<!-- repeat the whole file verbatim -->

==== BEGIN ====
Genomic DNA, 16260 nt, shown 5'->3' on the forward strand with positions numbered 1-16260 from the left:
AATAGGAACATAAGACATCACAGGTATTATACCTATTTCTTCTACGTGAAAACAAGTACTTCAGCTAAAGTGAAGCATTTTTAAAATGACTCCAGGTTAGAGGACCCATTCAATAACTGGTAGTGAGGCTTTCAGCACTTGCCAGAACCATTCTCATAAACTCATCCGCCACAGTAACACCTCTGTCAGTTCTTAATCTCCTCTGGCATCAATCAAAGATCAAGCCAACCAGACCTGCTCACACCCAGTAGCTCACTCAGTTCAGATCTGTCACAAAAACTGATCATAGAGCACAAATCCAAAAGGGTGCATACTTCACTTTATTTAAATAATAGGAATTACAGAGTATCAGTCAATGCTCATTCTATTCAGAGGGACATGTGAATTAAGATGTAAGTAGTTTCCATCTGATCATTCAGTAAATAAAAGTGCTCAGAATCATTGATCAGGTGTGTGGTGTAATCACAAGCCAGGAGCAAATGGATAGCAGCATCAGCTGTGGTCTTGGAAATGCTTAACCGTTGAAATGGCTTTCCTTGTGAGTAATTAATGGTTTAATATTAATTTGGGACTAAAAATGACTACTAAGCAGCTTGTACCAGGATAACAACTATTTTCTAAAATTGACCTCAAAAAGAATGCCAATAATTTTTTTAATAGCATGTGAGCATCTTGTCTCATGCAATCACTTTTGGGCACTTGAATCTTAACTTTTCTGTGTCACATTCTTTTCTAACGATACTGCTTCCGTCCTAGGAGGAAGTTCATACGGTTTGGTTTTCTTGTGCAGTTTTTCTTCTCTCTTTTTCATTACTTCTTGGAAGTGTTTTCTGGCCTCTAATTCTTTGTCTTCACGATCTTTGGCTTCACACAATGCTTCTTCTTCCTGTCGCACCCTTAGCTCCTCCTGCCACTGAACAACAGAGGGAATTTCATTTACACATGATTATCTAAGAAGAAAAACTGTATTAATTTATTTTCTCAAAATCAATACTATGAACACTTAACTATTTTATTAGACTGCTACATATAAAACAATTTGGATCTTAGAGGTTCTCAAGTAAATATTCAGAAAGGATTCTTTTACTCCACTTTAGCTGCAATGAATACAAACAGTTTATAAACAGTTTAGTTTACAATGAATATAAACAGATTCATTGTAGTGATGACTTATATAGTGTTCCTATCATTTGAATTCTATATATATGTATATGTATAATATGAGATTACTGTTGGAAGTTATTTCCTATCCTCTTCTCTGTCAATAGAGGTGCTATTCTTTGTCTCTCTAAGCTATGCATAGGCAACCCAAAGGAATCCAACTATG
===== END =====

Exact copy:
Genomic DNA, 16260 nt, shown 5'->3' on the forward strand with positions numbered 1-16260 from the left:
AATAGGAACATAAGACATCACAGGTATTATACCTATTTCTTCTACGTGAAAACAAGTACTTCAGCTAAAGTGAAGCATTTTTAAAATGACTCCAGGTTAGAGGACCCATTCAATAACTGGTAGTGAGGCTTTCAGCACTTGCCAGAACCATTCTCATAAACTCATCCGCCACAGTAACACCTCTGTCAGTTCTTAATCTCCTCTGGCATCAATCAAAGATCAAGCCAACCAGACCTGCTCACACCCAGTAGCTCACTCAGTTCAGATCTGTCACAAAAACTGATCATAGAGCACAAATCCAAAAGGGTGCATACTTCACTTTATTTAAATAATAGGAATTACAGAGTATCAGTCAATGCTCATTCTATTCAGAGGGACATGTGAATTAAGATGTAAGTAGTTTCCATCTGATCATTCAGTAAATAAAAGTGCTCAGAATCATTGATCAGGTGTGTGGTGTAATCACAAGCCAGGAGCAAATGGATAGCAGCATCAGCTGTGGTCTTGGAAATGCTTAACCGTTGAAATGGCTTTCCTTGTGAGTAATTAATGGTTTAATATTAATTTGGGACTAAAAATGACTACTAAGCAGCTTGTACCAGGATAACAACTATTTTCTAAAATTGACCTCAAAAAGAATGCCAATAATTTTTTTAATAGCATGTGAGCATCTTGTCTCATGCAATCACTTTTGGGCACTTGAATCTTAACTTTTCTGTGTCACATTCTTTTCTAACGATACTGCTTCCGTCCTAGGAGGAAGTTCATACGGTTTGGTTTTCTTGTGCAGTTTTTCTTCTCTCTTTTTCATTACTTCTTGGAAGTGTTTTCTGGCCTCTAATTCTTTGTCTTCACGATCTTTGGCTTCACACAATGCTTCTTCTTCCTGTCGCACCCTTAGCTCCTCCTGCCACTGAACAACAGAGGGAATTTCATTTACACATGATTATCTAAGAAGAAAAACTGTATTAATTTATTTTCTCAAAATCAATACTATGAACACTTAACTATTTTATTAGACTGCTACATATAAAACAATTTGGATCTTAGAGGTTCTCAAGTAAATATTCAGAAAGGATTCTTTTACTCCACTTTAGCTGCAATGAATACAAACAGTTTATAAACAGTTTAGTTTACAATGAATATAAACAGATTCATTGTAGTGATGACTTATATAGTGTTCCTATCATTTGAATTCTATATATATGTATATGTATAATATGAGATTACTGTTGGAAGTTATTTCCTATCCTCTTCTCTGTCAATAGAGGTGCTATTCTTTGTCTCTCTAAGCTATGCATAGGCAACCCAAAGGAATCCAACTATG